TLS (Transport Level Security) is a network protocol that sits between trasport layer (TCP)
and application layer protocols (HTTP, IMAP, SMTP and so on). It provides security features
such as encryption and authentication to TCP connections that merely deal with reliably
transferring streams of data. For example, a lot of URLs in modern web start with
and you typically see a lock icon by the address bar on your web browser. This indicates
TLS being used to not only encrypt data against passive sniffing by various adversaries, but
also against active MITM attacks that involve someone hijacking connection between
client and server for credential stealing and other nefarious purposes.
Exact details of TLS are fairly complex, but to encrypt data and authenticate the server it has to perform a handshake. In TLS version 1.3 this is typically only one round trip:
Client send Client Hello message with a list of cipher suites it supports, proposed key agreement protocol and some cryptographic materials to kickstart the encrypted communication as soon as possible. Client Hello message may have a list of TLS extensions that provide additional cryptographic capabilities and their parameters. Cipher suites are combinations of cryptographic primitives (hashing and encryption functions) that will be very important later on.
Server sends Server Hello message with the chosen key agreement protocol and their share of keys and certificates.
When client receives the Server Hello message, it has everything to start encrypting application-level protocol streams based on what it received in Server Hello message and what it has computed before sending the Client Hello.
This description greatly oversimplifies all the details. The reader is encouraged to at least skim RFC 8446 to apreciate the complexity of the protocol.
TLS 1.2 used to have a fairly elaborate dance between client and server to establish the connection. There we separate steps for sending the certificates, sending each half of Diffie-Hellman and so on.
So what is the TLS fingerprinting? Well, it turns out that due to large number of fields in Client Hello message it can become fairly unique to the software that it comes from. Consider the following parts of Client Hello message:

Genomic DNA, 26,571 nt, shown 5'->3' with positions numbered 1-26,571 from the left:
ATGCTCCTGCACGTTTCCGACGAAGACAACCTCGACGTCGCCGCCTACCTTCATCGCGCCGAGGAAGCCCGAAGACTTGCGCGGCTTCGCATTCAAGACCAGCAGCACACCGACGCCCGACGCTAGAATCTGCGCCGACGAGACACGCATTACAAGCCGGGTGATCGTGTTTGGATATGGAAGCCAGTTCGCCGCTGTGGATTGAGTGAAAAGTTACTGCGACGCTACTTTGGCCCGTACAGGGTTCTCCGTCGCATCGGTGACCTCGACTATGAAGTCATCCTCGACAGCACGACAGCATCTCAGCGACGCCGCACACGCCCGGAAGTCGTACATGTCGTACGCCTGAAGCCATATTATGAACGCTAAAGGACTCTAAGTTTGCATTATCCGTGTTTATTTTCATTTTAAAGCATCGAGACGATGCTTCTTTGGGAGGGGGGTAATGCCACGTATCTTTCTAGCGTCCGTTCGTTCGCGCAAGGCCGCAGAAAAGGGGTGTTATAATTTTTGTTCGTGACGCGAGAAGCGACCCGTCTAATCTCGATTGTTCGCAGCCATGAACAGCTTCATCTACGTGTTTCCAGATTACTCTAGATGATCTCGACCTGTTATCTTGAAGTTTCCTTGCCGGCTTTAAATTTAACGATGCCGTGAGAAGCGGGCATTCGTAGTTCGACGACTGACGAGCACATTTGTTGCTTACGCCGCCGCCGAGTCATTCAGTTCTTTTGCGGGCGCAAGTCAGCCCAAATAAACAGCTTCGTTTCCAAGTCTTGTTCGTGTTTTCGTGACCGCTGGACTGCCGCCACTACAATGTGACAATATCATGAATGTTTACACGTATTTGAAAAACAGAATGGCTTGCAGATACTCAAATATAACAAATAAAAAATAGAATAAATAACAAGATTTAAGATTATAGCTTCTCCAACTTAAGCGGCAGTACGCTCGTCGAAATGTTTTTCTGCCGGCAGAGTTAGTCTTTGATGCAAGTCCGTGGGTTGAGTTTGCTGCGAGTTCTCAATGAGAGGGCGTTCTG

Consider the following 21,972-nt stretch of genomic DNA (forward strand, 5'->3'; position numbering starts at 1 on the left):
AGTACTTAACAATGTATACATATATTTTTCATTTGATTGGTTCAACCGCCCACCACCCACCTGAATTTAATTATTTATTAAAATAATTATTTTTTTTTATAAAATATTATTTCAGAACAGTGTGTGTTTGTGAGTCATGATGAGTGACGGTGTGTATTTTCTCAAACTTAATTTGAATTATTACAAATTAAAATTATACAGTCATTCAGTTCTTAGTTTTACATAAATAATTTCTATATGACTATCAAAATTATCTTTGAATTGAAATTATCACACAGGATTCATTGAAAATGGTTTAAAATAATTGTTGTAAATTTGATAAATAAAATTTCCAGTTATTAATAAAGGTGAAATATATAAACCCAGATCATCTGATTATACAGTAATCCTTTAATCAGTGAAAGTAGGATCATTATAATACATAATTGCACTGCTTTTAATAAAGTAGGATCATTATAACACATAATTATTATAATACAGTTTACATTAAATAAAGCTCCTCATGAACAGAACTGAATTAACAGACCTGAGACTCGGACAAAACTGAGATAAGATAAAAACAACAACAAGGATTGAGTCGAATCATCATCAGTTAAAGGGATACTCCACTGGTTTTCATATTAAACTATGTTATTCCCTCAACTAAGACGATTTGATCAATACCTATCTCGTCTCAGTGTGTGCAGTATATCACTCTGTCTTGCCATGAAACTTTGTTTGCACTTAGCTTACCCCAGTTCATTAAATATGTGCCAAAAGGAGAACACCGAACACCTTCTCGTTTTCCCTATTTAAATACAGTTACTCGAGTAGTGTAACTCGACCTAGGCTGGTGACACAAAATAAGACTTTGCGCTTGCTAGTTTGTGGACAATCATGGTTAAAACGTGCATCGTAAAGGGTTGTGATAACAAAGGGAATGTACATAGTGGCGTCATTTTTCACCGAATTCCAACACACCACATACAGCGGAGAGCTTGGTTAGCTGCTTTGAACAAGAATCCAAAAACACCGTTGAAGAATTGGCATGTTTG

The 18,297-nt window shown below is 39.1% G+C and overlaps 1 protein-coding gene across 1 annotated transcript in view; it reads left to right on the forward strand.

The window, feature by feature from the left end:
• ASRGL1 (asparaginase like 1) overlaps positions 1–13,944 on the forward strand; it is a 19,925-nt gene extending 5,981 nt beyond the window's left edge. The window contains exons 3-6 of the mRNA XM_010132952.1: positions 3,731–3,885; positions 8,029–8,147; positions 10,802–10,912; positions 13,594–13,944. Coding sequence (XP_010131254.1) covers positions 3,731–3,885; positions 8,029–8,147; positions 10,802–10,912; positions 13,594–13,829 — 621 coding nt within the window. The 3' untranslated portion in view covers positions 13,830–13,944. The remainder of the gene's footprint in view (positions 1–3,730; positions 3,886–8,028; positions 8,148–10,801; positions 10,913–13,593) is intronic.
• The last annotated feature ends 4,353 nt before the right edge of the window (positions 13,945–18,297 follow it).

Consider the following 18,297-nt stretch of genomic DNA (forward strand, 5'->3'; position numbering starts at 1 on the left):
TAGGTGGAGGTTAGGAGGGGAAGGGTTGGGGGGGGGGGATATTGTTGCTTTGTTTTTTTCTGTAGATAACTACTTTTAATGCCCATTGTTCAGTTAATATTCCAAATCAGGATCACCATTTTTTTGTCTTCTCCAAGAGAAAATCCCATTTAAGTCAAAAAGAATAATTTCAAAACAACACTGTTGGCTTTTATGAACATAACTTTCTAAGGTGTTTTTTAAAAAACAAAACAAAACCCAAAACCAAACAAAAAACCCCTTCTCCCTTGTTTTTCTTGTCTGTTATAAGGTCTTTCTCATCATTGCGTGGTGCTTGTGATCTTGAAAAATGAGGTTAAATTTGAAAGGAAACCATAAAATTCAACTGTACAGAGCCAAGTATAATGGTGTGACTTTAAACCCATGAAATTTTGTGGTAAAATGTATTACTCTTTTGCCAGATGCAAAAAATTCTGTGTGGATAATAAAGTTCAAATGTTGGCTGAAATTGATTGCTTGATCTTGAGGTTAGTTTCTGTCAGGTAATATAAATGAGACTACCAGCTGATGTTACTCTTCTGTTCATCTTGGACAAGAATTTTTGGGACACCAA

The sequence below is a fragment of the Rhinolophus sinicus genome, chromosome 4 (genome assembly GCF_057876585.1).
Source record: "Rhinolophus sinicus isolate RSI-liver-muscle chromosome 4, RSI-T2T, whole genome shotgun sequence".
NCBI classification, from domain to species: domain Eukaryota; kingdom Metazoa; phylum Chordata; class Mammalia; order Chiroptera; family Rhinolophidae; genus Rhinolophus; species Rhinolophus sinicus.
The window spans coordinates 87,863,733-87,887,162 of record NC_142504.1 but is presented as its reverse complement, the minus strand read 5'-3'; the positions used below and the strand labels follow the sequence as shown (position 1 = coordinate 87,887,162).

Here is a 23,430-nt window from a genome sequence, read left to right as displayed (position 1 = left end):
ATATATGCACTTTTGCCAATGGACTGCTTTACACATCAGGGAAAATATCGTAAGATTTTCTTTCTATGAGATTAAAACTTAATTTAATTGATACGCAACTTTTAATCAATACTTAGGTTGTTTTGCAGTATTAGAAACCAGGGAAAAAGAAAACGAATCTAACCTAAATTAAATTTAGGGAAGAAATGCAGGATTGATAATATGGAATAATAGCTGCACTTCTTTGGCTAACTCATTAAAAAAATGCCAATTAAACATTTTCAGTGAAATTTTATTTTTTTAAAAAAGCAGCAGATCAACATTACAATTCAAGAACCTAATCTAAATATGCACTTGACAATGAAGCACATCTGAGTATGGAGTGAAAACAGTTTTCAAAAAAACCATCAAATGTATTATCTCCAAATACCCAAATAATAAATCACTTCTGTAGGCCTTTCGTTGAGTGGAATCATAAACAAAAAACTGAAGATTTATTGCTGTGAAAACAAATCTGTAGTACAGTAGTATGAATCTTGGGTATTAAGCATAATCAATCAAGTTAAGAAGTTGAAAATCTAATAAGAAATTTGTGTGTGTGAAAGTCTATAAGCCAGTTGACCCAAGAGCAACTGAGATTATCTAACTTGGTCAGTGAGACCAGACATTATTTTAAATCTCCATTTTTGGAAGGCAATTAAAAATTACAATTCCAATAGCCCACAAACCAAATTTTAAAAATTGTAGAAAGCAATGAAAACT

- Exact TLS version (1.3 or 1.2 in non-legacy cases).
- TLS Extensions.
- (If Elliptic Curve Cryptography is used) elliptic curves and their parameters.
That’s a lot of stuff and we have a bit of combinatorial explosion on the diversity of Client Hello messages that could be created. Of course, not all combinations are equally likely due to security reasons - some of the older ciphersuites are now known to be insecure and should not longer be used.
So the thing is, programs tend to choose some unique combination of the above things. There’s one kind of Client Hello message that Google Chrome sends, another one for Firefox, yet another one for curl and so on. Thus it is possible to develop a way to fingerprint the Client Hello message and infer what kind of client that is. A prominent implementation of TLS fingerprinting is JA3 by Salesforce. In fact Salesforce even has a patent on TLS fingerprinting (altough I have my doubts if they truly invented it). JA3 parses the Client Hello message, extracts the fields that are relevant for fingerprinting, encodes them into a string and computes a MD5 hash from this string. Since so many things in the message are unique to program acting as TLS client the resulting hash will be unique as well.
TLS fingerprinting is used not only to detect malware and network anomalies but also as a countermeasure against automated traffic at CDN level by CDN providers such as Akamai and Cloudflare (for enterprise customer that have it enabled). So if there’s HTTP request coming with all the right headers that claims to be from Google Chrome, but TLS fingerprint matches Python HTTP client the CDN knows that something is off and rejects the request. Systems that implement TLS fingerprinting can keep blacklists of known malicious clients and whitelists of known good clients and update them as traffic is being monitored.
So what do we do about this as web scraper and automation developers? Unfortunately Python requests module and standard libraries do not offer much options to configure the low level TLS handshake details the way we want. However there are some open source projects made for customising it the way we need:
- https://github.com/lwthiker/curl-impersonate - a modified version of (lib)curl that is made to have the same TLS fingerprints as many popular browsers.
- utls - a modified
crypto/tlswith extra customisability. You can set the exact low-level details of Client Hello message when establishing TLS connection.
- TLS-Fingerprint-API - a proxy server developed to defeat TLS fingerprinting.
These projects provide ways to pretend to be a whitelisted TLS client or at least avoid being in a blacklist by manipulating the TLS fingerpint. Some developers working in darker shades of software development also implement Cipher Stunting - a technique that entails randomising fingerprintable parts of Client Hello message to further thwart the countermeasures.
If the target expects the traffic to come from a browser we could also develop a solution based on browser automation by using something like Playwright or Puppeteer.